Hume Studies 30 (1):87-126 (2004)

Timothy Costelloe
College of William and Mary
While there is hardly an aspect of Hume’s work that has not produced controversy of one sort or another, deciphering and evaluating his views on aesthetics involves overcoming interpretive barriers of a particular sort. In addition to what is generally taken as the anachronistic attribution of “aesthetic theories” to any thinker of the eighteenth century, Hume presents the added difficulty that unlike the other founding-fathers of modern philosophical aesthetics, he produced no systematic work on the subject, and certainly nothing comparable to his efforts in epistemology, morals, politics, history, and religion. Even interpreting Hume’s most definitive expression of his views on aesthetic questions—the famous essay “Of the Standard of Taste”—is fraught with difficulties and, as the diversity of views on the piece demonstrates, only the most confident reader would take it as an unambiguous statement of Hume’s position.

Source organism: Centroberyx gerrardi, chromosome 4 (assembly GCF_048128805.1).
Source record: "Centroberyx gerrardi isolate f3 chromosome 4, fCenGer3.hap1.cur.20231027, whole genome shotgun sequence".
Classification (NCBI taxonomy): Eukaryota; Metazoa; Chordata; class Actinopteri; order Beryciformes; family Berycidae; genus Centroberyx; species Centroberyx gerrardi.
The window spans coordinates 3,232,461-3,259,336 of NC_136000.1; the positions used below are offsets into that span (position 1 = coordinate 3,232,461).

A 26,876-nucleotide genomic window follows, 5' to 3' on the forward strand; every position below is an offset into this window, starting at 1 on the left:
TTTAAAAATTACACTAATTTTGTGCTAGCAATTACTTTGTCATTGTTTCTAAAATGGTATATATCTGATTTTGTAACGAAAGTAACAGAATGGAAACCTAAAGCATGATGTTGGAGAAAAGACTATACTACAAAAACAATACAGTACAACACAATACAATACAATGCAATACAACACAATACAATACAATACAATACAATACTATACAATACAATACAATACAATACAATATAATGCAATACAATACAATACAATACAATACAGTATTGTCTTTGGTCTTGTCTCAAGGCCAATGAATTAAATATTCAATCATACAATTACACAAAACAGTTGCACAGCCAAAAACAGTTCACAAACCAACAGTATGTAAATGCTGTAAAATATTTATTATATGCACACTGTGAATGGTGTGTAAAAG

Keywords History of Philosophy  Major Philosophers
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Reprint years 2004
ISBN(s) 0319-7336
DOI 10.1353/hms.2011.0193
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References found in this work BETA

The Pleasures of Tragedy.Susan L. Feagin - 1983 - American Philosophical Quarterly 20 (1):95 - 104.
Tragedy and the Community of Sentiment.Flint Schier - 1983 - In Peter Lamarque (ed.), Philosophy and Fiction: Essays in Literary Aesthetics. Aberdeen University Press. pp. 73--92.
Hume and Others on the Paradox of Tragedy.Robert J. Yanal - 1991 - Journal of Aesthetics and Art Criticism 49 (1):75-76.

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Humean Moral Knowledge.Margaret Watkins - 2008 - Inquiry: An Interdisciplinary Journal of Philosophy 51 (6):581 – 602.

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